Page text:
Earlier in January, a team of chefs from the University of Connecticut’s Dining Services participated in the 5th annual American Culinary Federation (ACF) Culinary Conference & Competition at Skidmore College in Saratoga Springs, New York.
UConn’s team consisted of Megan Flanagan and Matthew Smith from Northwest, Rajendra Simkhada from McMahon and Kristina Breuninger from the Gluten Free Bakery. While dining services has sent teams to similar competitions in the past, this was the university’s first time participating at this particular competition, Dining Services’ Culinary Manager Robert Landolphi said.
One of the competitors, Rajendra Simkhada, was nominated for and won UConn Dining Services’ Employee of the Year for 2015. He was noted for his “strength of character,” dedication and punctuality and his upbeat personality even through personal struggles, according to his nomination letter submitted by McMahon Manager Joseph Ferris.
A total of 12 culinary teams, all representing colleges and universities, competed in the event. UConn’s team came away with a bronze medal for their winning dishes.
“This was the first time we competed at Skidmore – and the first time these four chefs competed as a team,” Landolphi said.
Team members were first asked if they would be interested in participating in the competition. Some chefs enjoy working under competitive pressure, while some don’t feel comfortable with working under such constraints.
“I only send chefs who are interested in the challenge, and those that thrive under pressure,” Landolphi said.
The three day event began on January 6th with a lot of tours, tastings and meals prepared by Skidmore College. January 7th consisted of meals, presentations, a chocolate tasting and an overview of basket ingredients and rules for the competition. January 8th was a full day of competition, with the chefs preparing their first three courses and presenting them to the judges. Following this was a buffet presentation open to all teams, and finally awards later in the day. A total of seven judges evaluated the competition, according to the ACF competition itinerary.
The basket ingredients were as follows, according to Landolphi:
- Proteins: Teres Major (beef), whole duck, Hake (fish)
- Fruits: apricots, avocados, plums, pineapples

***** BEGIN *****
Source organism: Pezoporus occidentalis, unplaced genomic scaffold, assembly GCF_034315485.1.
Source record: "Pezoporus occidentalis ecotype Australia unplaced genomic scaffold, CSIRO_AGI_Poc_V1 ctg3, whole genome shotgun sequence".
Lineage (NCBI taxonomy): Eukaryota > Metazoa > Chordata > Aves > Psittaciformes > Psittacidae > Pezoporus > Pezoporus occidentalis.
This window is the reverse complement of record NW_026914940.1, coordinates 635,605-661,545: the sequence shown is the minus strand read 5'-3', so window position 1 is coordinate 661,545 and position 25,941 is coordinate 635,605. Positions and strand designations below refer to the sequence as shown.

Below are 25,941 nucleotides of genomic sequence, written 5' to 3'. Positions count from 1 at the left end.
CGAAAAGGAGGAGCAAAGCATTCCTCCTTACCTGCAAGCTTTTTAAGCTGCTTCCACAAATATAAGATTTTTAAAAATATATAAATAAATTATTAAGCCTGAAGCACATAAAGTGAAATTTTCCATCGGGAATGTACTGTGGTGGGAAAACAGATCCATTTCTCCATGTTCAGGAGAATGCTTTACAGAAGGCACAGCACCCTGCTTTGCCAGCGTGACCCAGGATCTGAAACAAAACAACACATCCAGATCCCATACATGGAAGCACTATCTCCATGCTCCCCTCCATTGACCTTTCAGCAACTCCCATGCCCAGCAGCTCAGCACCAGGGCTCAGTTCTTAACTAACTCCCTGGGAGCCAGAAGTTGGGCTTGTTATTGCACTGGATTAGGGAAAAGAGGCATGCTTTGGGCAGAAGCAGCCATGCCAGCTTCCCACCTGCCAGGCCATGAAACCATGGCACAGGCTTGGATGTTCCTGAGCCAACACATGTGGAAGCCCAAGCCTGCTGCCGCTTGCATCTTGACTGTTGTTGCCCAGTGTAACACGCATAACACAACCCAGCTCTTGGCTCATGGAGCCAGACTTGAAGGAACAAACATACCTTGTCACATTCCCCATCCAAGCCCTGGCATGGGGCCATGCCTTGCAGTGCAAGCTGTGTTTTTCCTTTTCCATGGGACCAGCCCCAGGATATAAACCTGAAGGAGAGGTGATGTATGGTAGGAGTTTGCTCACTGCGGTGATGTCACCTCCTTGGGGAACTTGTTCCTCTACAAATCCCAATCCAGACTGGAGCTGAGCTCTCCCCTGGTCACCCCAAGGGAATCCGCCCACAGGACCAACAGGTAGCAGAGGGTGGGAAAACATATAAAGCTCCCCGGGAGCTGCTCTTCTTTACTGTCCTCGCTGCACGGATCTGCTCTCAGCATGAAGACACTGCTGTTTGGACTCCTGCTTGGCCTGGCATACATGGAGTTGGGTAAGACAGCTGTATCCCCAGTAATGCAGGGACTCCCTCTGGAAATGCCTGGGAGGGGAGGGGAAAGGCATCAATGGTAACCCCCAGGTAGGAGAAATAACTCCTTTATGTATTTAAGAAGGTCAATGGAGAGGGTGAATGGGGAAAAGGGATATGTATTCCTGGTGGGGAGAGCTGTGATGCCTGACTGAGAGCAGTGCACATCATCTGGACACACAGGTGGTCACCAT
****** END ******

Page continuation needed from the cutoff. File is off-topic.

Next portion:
- Vegetables: celery root, spinach, acorn squash, Portobello mushrooms, Haricot Vert (green beans)
- Grains: Farro, Beluga Lentils, chestnuts, fingerling potatoes, pistachios, hazelnuts, oatmeal stout
Each team was given the ingredients above, and had one hour to compose a four-course meal using some part of every ingredient. Their task was to create either four salads or appetizers, either four soups or desserts, four entrees and a buffet platter for ten including two show plates (one for the judges and one for display photo). During the hour, teams were also allowed to gather additional ingredients not included in the basket. When the menus were complete, teams submitted them to the judges, according to the ACF competition general rules.
On the day of the actual competition, teams were not allowed to gather additional ingredients aside from common spices and accompaniments. Each team was limited to only four butane burners (no fryers, flat tops or broilers) and could only use an oven or freezer for desserts. The teams prepared their first three courses during the first two hours of the competition, and then had an additional hour to prepare the buffet platter and show plates, according to the rules.
UConn’s team produced the following dishes for the competition, which won a bronze medal, according to Landolphi:
- Appetizer: Portobello, fingerling potato and beef ravioli
- Entrée: Pineapple and plum glazed duck, farro risotto and bacon wrapped haricot verts
- Dessert: Pistachio and apricot tart, chestnut infused mascarpone cream, plum sauce
- Buffett Item: Pan-fried fish cake with lentil puree, cabbage slaw and pineapple avocado salsa
The dishes were scored out of 60 points in reference to service methods/presentation; portion size and nutritional value; creativity, menu and ingredient compatibility; flavor, taste, texture and doneness; and service/floor area cleanliness, according to ACF’s point criteria.
For Dining Services, the event is an important educational experience, as the teams are judged by Certified Master Chefs from the ACF. The judges offer critiques and suggestions for improving members’ skills in the future, Landolphi said.
“The best part of the competition for spectators was the creative dishes that these teams create,” Landolphi said. “All the teams are so creative and so competitive.
Molly Stadnicki is a senior staff writer for The Daily Campus. She can be reached via email at firstname.lastname@example.org.